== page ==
Political Pivots by California High-Speed Rail Authority
First this way, then that way, California’s ephemeral and puzzling $64 billion bullet train projects wanders aimlessly along a curious path of yet-to-be-built track burning taxpayer dollars and Cap-and-Trade auction funds at a burn rate of $3.6 million per day.
In February’s release of its new business plan, the California High-Speed Rail Authority again demonstrated its inability to fiscally and operationally manage the largest public works project currently in progress anywhere in the United States.
In its latest spasm, the Authority switched direction — from connecting Los Angeles with the Central Valley — to an alignment that starts in an almond orchard miles north of Bakersfield and terminates in San Jose. It’s counting on CalTrain “connectivity projects” to get passengers the final 30 miles to San Francisco.
Scuttlebutt in Sacramento suggest that the change has more to do with the shifted emphasis of pleasing the political power structure of the Bay Area’s campaign funding sources than it does with serving California’s public transportation priorities.
Despite public outcry and intense media scrutiny, the Authority failed to air its reasons for changing its four-year old plan that originally built track from Merced to Los Angeles during public meetings.
Instead they chastised the public, stakeholders and the media for questioning the credibility of their planning efforts and their cost estimates to go to L.A. via Palmdale. They said that they had things handled going south.
Just this week, the L.A. Unified School District announced its intention to oppose their routing of the train through ecologically sensitive areas north of the San Fernando Valley, piling on homeowner and conservationist protests. So much for the Authority’s “We’ve got this handled” claim.
No part of their routing through the Tehachapi Mountains is without criticism. The Authority conveniently is still not explaining how the train will successfully go through the Tehachapi and San Gabriel Mountains to reach L.A.
Competent engineers and geologists question their plans to dig 30+ miles of tunnels through complex, jumbled rock formations shot through with earthquake faults. What folly!
There appears to be no fiscal, engineering or moral compass guiding this massive transportation undertaking.
On prominent display is the Authority ’s total incompetence at delivering to Californians the statewide high-speed train the voters were promised when the voters approved Proposition 1A in 2008 to fund the Authority’s project.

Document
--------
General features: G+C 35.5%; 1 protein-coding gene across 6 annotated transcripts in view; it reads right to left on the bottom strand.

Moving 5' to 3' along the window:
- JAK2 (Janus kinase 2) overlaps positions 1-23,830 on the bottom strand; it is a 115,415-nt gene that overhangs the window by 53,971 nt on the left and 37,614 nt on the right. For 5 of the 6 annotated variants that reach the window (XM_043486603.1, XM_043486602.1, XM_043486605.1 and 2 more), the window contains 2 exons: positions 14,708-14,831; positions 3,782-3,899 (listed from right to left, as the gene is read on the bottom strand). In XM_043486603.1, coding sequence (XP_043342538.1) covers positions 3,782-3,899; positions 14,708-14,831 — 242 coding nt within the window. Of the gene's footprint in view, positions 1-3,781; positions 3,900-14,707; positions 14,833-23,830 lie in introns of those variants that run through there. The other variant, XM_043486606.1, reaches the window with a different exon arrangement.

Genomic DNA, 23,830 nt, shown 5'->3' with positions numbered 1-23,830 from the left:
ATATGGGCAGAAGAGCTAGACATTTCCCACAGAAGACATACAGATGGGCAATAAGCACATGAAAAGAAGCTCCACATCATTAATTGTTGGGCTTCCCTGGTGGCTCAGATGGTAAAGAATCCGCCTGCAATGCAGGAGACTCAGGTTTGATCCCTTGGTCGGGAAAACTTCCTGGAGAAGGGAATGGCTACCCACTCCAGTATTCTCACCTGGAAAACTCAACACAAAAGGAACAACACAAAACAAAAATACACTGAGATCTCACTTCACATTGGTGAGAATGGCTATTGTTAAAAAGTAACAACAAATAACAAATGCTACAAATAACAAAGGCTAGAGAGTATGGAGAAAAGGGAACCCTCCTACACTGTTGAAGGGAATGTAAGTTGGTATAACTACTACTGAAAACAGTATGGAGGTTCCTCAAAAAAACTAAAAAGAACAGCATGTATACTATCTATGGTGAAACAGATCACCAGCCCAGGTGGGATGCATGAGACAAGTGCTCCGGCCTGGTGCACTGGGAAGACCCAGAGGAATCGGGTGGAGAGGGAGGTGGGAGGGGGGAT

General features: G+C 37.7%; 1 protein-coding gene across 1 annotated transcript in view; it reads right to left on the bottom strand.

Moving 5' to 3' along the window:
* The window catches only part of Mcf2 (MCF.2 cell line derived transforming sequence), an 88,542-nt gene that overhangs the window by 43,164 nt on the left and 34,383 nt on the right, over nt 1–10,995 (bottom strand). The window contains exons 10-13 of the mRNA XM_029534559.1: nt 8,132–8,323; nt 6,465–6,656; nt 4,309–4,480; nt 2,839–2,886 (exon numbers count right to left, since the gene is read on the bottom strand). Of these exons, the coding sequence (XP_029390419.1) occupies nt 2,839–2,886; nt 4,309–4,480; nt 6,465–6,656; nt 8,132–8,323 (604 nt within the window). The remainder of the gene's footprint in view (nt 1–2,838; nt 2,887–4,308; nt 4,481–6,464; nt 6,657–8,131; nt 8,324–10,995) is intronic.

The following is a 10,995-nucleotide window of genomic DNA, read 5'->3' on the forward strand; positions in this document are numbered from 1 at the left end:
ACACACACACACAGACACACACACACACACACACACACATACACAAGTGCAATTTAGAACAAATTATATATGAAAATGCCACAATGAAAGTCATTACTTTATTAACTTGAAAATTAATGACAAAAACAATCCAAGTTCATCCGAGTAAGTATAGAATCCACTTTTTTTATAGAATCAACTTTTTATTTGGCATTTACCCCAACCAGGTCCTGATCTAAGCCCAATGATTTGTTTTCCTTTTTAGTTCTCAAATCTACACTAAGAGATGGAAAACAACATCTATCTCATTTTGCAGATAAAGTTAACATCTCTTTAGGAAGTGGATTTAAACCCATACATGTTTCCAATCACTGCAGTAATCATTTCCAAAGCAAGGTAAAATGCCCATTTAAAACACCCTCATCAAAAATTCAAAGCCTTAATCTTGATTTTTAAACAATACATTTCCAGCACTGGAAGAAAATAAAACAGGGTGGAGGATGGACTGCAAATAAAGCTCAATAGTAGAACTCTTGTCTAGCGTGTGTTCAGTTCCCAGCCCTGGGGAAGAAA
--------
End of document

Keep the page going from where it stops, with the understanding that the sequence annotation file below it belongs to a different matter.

Completing the entire high-speed link between north and south has been estimated by the Authority to cost in the neighborhood of $100–$120 billion. The Authority said their revised route would save $4 billion off its previously estimated $68 billion construction costs for the S.F.–L.A. Phase 1 Blended route.
What it actually delivers is a much slower train trip between California’s major population centers than the one Proposition 1A promised voters as they made the critical funding decision to launch the project eight years ago.
Never in its eight-year saga has the Authority provided the public a full-cost estimate for the entire statewide system that the Prop 1A backers promised California voters and is required by law.
As a reminder, the proposition called for a $33 billion, 800-mile train system to connect L.A. and S.F., complete with spurs to Sacramento and San Diego. At $64 billion for a partial system, the project is 94 percent over budget and still going nowhere.
There also are legal and technical hurdles that seem to pose insurmountable obstacles to achieving that goal. Some of them were discussed in a public Congressional hearing in San Francisco last week.
Many recognize that the entire enterprise would long ago have ground to a halt had Governor Jerry Brown, the California Legislature and the California Air Resources Board not acted to provide a transfusion of emergency funds to replace Prop. 1A’s legally challenged bonds.
While projecting only one million pounds of carbon savings for the entire enterprise — an assumption that is highly doubtful, by the way — millions in Cap-and-Trade auction funds supposedly devoted to cleaning up our air are being squandered on administrative largesse. This fiscal life-support system also relies on President Obama’s federal stimulus funds under the questionable premise that normal freight operations will be speeded along the High-Speed Rail corridor down the Central Valley.
Read the statements from the Authority and you will find their carbon savings come from urbanization of farmland along the train’s route, not from savings due to the locomotive’s operations itself. They promise to plant a million trees in compensation for all the carbon released by their track construction projects.
This is dissembling and obfuscation intended to obtain funds clearly intended for other purposes of higher value to the public.
It is completely clear that the present High-Speed Rail project plan does not satisfy Prop 1A, and the Authority has no intention of satisfying the public’s mandated specifications. It is equally clear that it doesn’t deliver the benefits required by AB-32 climate and air legislation mandates.
When a huge public undertaking is built on a foundation so shaky and risky, it’s time to give the voters a chance to use what they have learned in the past eight years since they last opened their wallets and allow them a revote on proceeding with the project.
In short, it’s time to push politicians, appointed members of the Authority board and incompetent planners off the tracks.